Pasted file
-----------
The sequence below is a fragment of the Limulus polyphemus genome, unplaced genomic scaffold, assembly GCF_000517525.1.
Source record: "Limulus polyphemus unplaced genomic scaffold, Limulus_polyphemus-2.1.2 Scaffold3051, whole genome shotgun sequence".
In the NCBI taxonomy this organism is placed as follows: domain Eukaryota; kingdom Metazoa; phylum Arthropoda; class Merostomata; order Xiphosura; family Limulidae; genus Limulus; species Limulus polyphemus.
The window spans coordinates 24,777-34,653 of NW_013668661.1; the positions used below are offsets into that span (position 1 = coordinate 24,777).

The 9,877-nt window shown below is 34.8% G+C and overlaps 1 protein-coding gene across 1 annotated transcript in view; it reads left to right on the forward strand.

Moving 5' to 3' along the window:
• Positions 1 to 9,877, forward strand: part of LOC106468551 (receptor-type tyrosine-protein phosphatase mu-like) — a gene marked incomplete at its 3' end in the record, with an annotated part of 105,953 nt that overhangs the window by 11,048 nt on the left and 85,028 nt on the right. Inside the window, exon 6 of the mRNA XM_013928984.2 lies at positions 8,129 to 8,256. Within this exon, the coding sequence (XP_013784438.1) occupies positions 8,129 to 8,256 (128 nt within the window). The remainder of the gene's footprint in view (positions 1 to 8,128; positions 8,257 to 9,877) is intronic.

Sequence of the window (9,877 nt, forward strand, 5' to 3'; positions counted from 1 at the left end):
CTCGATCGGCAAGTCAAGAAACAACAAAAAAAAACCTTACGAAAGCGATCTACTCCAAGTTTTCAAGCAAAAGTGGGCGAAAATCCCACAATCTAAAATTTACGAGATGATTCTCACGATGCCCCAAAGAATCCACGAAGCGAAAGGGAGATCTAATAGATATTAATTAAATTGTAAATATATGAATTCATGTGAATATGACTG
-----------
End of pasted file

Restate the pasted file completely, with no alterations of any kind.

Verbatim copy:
The sequence below is a fragment of the Limulus polyphemus genome, unplaced genomic scaffold, assembly GCF_000517525.1.
Source record: "Limulus polyphemus unplaced genomic scaffold, Limulus_polyphemus-2.1.2 Scaffold3051, whole genome shotgun sequence".
In the NCBI taxonomy this organism is placed as follows: domain Eukaryota; kingdom Metazoa; phylum Arthropoda; class Merostomata; order Xiphosura; family Limulidae; genus Limulus; species Limulus polyphemus.
The window spans coordinates 24,777-34,653 of NW_013668661.1; the positions used below are offsets into that span (position 1 = coordinate 24,777).

The 9,877-nt window shown below is 34.8% G+C and overlaps 1 protein-coding gene across 1 annotated transcript in view; it reads left to right on the forward strand.

Moving 5' to 3' along the window:
• Positions 1 to 9,877, forward strand: part of LOC106468551 (receptor-type tyrosine-protein phosphatase mu-like) — a gene marked incomplete at its 3' end in the record, with an annotated part of 105,953 nt that overhangs the window by 11,048 nt on the left and 85,028 nt on the right. Inside the window, exon 6 of the mRNA XM_013928984.2 lies at positions 8,129 to 8,256. Within this exon, the coding sequence (XP_013784438.1) occupies positions 8,129 to 8,256 (128 nt within the window). The remainder of the gene's footprint in view (positions 1 to 8,128; positions 8,257 to 9,877) is intronic.

Sequence of the window (9,877 nt, forward strand, 5' to 3'; positions counted from 1 at the left end):
CTCGATCGGCAAGTCAAGAAACAACAAAAAAAAACCTTACGAAAGCGATCTACTCCAAGTTTTCAAGCAAAAGTGGGCGAAAATCCCACAATCTAAAATTTACGAGATGATTCTCACGATGCCCCAAAGAATCCACGAAGCGAAAGGGAGATCTAATAGATATTAATTAAATTGTAAATATATGAATTCATGTGAATATGACTG